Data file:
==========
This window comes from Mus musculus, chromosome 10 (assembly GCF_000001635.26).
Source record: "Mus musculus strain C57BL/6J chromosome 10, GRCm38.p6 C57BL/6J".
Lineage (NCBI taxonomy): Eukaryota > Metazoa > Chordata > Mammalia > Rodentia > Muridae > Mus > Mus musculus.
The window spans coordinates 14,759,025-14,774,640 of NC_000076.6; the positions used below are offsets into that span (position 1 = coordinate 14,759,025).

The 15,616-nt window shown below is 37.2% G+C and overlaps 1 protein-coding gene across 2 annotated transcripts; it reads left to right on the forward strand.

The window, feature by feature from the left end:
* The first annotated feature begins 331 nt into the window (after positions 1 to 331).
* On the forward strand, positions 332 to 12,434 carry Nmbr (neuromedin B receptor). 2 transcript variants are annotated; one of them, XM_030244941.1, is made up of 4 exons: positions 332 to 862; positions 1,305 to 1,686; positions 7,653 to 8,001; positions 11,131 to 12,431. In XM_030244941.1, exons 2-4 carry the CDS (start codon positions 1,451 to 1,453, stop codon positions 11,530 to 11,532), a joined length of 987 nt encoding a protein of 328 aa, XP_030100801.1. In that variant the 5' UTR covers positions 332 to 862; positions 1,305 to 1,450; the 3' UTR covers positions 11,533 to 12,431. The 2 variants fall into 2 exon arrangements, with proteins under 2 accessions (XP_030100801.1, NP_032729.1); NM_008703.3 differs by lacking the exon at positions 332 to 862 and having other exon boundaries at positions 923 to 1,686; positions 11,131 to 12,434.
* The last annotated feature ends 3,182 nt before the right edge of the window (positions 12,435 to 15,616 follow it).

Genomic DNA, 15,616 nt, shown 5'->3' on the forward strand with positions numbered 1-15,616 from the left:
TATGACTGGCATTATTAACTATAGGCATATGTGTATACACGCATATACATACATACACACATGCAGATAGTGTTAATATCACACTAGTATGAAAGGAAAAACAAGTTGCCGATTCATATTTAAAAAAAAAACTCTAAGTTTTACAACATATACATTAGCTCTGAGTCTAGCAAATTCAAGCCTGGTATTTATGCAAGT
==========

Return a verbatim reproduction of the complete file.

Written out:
This window comes from Mus musculus, chromosome 10 (assembly GCF_000001635.26).
Source record: "Mus musculus strain C57BL/6J chromosome 10, GRCm38.p6 C57BL/6J".
Lineage (NCBI taxonomy): Eukaryota > Metazoa > Chordata > Mammalia > Rodentia > Muridae > Mus > Mus musculus.
The window spans coordinates 14,759,025-14,774,640 of NC_000076.6; the positions used below are offsets into that span (position 1 = coordinate 14,759,025).

The 15,616-nt window shown below is 37.2% G+C and overlaps 1 protein-coding gene across 2 annotated transcripts; it reads left to right on the forward strand.

The window, feature by feature from the left end:
* The first annotated feature begins 331 nt into the window (after positions 1 to 331).
* On the forward strand, positions 332 to 12,434 carry Nmbr (neuromedin B receptor). 2 transcript variants are annotated; one of them, XM_030244941.1, is made up of 4 exons: positions 332 to 862; positions 1,305 to 1,686; positions 7,653 to 8,001; positions 11,131 to 12,431. In XM_030244941.1, exons 2-4 carry the CDS (start codon positions 1,451 to 1,453, stop codon positions 11,530 to 11,532), a joined length of 987 nt encoding a protein of 328 aa, XP_030100801.1. In that variant the 5' UTR covers positions 332 to 862; positions 1,305 to 1,450; the 3' UTR covers positions 11,533 to 12,431. The 2 variants fall into 2 exon arrangements, with proteins under 2 accessions (XP_030100801.1, NP_032729.1); NM_008703.3 differs by lacking the exon at positions 332 to 862 and having other exon boundaries at positions 923 to 1,686; positions 11,131 to 12,434.
* The last annotated feature ends 3,182 nt before the right edge of the window (positions 12,435 to 15,616 follow it).

Genomic DNA, 15,616 nt, shown 5'->3' on the forward strand with positions numbered 1-15,616 from the left:
TATGACTGGCATTATTAACTATAGGCATATGTGTATACACGCATATACATACATACACACATGCAGATAGTGTTAATATCACACTAGTATGAAAGGAAAAACAAGTTGCCGATTCATATTTAAAAAAAAAACTCTAAGTTTTACAACATATACATTAGCTCTGAGTCTAGCAAATTCAAGCCTGGTATTTATGCAAGT